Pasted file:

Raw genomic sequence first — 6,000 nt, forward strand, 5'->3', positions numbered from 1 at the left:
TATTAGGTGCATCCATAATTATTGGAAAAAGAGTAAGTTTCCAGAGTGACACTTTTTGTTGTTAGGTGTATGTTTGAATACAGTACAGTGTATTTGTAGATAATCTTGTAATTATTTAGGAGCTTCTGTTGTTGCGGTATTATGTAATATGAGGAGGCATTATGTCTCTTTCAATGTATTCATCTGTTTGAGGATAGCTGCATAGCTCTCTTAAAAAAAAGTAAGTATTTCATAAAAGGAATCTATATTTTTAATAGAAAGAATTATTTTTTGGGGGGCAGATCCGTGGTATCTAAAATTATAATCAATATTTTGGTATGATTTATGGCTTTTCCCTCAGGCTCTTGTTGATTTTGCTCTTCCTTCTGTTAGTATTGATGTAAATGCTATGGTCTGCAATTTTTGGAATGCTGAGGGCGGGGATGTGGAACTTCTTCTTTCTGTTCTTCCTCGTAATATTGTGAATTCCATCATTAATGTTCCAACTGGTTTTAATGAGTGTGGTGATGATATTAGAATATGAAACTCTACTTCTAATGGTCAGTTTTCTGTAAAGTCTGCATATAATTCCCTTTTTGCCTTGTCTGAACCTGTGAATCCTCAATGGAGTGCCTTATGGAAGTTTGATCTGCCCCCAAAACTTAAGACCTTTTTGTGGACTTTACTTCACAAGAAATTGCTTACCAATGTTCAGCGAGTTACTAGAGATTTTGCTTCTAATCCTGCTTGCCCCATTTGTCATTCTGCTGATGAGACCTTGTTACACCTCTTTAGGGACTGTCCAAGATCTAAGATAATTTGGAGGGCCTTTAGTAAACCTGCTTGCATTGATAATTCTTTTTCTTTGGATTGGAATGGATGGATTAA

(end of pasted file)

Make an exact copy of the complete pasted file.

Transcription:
Raw genomic sequence first — 6,000 nt, forward strand, 5'->3', positions numbered from 1 at the left:
TATTAGGTGCATCCATAATTATTGGAAAAAGAGTAAGTTTCCAGAGTGACACTTTTTGTTGTTAGGTGTATGTTTGAATACAGTACAGTGTATTTGTAGATAATCTTGTAATTATTTAGGAGCTTCTGTTGTTGCGGTATTATGTAATATGAGGAGGCATTATGTCTCTTTCAATGTATTCATCTGTTTGAGGATAGCTGCATAGCTCTCTTAAAAAAAAGTAAGTATTTCATAAAAGGAATCTATATTTTTAATAGAAAGAATTATTTTTTGGGGGGCAGATCCGTGGTATCTAAAATTATAATCAATATTTTGGTATGATTTATGGCTTTTCCCTCAGGCTCTTGTTGATTTTGCTCTTCCTTCTGTTAGTATTGATGTAAATGCTATGGTCTGCAATTTTTGGAATGCTGAGGGCGGGGATGTGGAACTTCTTCTTTCTGTTCTTCCTCGTAATATTGTGAATTCCATCATTAATGTTCCAACTGGTTTTAATGAGTGTGGTGATGATATTAGAATATGAAACTCTACTTCTAATGGTCAGTTTTCTGTAAAGTCTGCATATAATTCCCTTTTTGCCTTGTCTGAACCTGTGAATCCTCAATGGAGTGCCTTATGGAAGTTTGATCTGCCCCCAAAACTTAAGACCTTTTTGTGGACTTTACTTCACAAGAAATTGCTTACCAATGTTCAGCGAGTTACTAGAGATTTTGCTTCTAATCCTGCTTGCCCCATTTGTCATTCTGCTGATGAGACCTTGTTACACCTCTTTAGGGACTGTCCAAGATCTAAGATAATTTGGAGGGCCTTTAGTAAACCTGCTTGCATTGATAATTCTTTTTCTTTGGATTGGAATGGATGGATTAA